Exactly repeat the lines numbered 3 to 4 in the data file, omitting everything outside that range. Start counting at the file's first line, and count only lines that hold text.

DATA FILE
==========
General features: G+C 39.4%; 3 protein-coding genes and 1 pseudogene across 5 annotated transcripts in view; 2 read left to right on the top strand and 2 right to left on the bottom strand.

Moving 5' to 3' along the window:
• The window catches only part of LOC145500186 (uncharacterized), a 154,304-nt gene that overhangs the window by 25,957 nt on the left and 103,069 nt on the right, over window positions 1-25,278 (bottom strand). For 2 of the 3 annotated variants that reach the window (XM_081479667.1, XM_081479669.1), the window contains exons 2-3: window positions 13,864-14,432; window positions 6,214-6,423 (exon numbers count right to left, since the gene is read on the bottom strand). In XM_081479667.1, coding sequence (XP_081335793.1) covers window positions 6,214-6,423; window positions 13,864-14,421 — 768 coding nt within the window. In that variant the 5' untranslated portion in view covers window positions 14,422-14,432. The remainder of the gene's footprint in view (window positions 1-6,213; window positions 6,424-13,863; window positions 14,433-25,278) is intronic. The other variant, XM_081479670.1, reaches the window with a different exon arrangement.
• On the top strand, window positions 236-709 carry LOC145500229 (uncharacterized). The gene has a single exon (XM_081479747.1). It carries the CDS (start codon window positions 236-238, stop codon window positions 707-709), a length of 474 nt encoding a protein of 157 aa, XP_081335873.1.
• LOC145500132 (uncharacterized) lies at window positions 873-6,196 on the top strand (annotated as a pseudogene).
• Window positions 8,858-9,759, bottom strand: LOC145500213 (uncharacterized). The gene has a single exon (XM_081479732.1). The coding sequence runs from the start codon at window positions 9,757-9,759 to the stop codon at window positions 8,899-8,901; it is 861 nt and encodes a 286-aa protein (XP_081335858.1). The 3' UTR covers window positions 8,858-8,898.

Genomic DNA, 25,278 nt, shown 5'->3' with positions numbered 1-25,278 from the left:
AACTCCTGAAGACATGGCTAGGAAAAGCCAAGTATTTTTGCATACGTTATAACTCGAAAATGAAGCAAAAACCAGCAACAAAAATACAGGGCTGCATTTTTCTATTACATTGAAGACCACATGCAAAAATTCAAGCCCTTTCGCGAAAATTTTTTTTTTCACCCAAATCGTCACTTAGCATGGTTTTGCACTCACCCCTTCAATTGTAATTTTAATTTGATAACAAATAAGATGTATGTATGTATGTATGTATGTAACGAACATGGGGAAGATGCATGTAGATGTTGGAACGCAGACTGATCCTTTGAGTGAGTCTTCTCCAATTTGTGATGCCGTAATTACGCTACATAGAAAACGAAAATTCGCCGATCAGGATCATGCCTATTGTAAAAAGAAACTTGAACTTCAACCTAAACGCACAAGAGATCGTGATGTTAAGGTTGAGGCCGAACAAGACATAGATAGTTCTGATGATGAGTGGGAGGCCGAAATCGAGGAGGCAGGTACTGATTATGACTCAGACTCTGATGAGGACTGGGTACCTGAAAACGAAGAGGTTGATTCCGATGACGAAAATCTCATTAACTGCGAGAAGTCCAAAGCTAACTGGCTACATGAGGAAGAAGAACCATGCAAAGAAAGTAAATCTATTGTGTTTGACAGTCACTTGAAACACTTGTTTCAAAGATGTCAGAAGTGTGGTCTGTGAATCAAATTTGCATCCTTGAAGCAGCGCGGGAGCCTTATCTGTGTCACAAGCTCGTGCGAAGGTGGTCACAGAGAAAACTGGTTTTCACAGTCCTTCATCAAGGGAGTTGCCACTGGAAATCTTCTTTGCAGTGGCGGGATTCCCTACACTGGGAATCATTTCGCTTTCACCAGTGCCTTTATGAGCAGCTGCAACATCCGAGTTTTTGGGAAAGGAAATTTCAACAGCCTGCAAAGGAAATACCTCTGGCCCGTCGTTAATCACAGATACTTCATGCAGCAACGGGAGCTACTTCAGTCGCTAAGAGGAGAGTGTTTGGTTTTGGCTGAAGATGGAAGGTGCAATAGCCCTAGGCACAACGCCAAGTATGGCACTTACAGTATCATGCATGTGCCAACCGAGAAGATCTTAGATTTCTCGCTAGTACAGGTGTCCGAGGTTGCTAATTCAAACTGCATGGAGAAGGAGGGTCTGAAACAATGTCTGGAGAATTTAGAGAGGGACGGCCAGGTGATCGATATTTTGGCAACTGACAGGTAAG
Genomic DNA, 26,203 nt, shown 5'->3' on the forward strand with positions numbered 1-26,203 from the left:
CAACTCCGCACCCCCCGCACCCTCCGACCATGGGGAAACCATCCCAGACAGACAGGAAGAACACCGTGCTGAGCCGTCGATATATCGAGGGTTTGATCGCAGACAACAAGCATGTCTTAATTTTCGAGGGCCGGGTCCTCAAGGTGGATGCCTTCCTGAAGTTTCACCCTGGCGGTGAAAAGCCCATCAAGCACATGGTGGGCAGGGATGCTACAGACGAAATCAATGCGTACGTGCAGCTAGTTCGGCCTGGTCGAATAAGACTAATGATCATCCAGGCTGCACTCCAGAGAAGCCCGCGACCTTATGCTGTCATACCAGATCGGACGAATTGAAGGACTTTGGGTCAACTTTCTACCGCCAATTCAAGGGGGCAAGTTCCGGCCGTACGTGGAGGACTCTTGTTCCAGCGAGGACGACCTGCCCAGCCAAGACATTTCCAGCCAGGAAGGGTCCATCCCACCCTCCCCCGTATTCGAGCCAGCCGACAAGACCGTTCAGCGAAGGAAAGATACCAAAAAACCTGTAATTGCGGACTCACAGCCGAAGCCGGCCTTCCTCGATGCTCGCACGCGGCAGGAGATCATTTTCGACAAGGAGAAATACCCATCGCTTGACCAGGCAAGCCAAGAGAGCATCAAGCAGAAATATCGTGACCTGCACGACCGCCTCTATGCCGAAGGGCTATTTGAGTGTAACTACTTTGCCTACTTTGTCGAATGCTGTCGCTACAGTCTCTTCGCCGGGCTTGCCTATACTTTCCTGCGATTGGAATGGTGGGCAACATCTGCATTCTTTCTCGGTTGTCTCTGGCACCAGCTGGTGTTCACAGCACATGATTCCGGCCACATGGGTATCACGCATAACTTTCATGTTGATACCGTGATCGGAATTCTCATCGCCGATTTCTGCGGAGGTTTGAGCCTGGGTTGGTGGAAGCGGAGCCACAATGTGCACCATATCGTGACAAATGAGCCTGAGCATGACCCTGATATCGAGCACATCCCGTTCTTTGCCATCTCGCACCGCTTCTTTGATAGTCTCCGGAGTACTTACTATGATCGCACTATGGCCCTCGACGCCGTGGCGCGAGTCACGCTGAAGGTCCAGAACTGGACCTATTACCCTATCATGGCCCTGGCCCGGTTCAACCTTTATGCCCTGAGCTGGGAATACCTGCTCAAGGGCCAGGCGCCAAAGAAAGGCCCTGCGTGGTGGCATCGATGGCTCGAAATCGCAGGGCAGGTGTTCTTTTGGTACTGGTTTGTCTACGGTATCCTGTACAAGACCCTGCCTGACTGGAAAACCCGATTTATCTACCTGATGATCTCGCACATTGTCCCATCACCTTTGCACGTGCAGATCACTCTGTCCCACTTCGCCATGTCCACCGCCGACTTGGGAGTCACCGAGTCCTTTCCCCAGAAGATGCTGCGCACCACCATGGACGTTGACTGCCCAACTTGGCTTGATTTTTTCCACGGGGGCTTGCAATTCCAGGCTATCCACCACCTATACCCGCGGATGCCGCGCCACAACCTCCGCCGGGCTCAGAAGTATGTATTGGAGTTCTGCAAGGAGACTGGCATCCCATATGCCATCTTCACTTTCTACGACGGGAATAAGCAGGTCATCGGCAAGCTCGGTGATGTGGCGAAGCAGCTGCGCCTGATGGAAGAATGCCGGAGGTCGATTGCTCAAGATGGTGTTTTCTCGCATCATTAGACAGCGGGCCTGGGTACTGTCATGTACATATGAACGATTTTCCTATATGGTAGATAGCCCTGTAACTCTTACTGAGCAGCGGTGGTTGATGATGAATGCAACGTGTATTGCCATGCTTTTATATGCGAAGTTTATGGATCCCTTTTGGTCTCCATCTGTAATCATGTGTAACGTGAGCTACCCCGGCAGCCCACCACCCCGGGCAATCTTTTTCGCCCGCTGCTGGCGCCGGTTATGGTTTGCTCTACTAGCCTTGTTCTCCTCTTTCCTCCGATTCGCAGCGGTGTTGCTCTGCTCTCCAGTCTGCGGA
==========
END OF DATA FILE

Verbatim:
• The window catches only part of LOC145500186 (uncharacterized), a 154,304-nt gene that overhangs the window by 25,957 nt on the left and 103,069 nt on the right, over window positions 1-25,278 (bottom strand). For 2 of the 3 annotated variants that reach the window (XM_081479667.1, XM_081479669.1), the window contains exons 2-3: window positions 13,864-14,432; window positions 6,214-6,423 (exon numbers count right to left, since the gene is read on the bottom strand). In XM_081479667.1, coding sequence (XP_081335793.1) covers window positions 6,214-6,423; window positions 13,864-14,421 — 768 coding nt within the window. In that variant the 5' untranslated portion in view covers window positions 14,422-14,432. The remainder of the gene's footprint in view (window positions 1-6,213; window positions 6,424-13,863; window positions 14,433-25,278) is intronic. The other variant, XM_081479670.1, reaches the window with a different exon arrangement.
• On the top strand, window positions 236-709 carry LOC145500229 (uncharacterized). The gene has a single exon (XM_081479747.1). It carries the CDS (start codon window positions 236-238, stop codon window positions 707-709), a length of 474 nt encoding a protein of 157 aa, XP_081335873.1.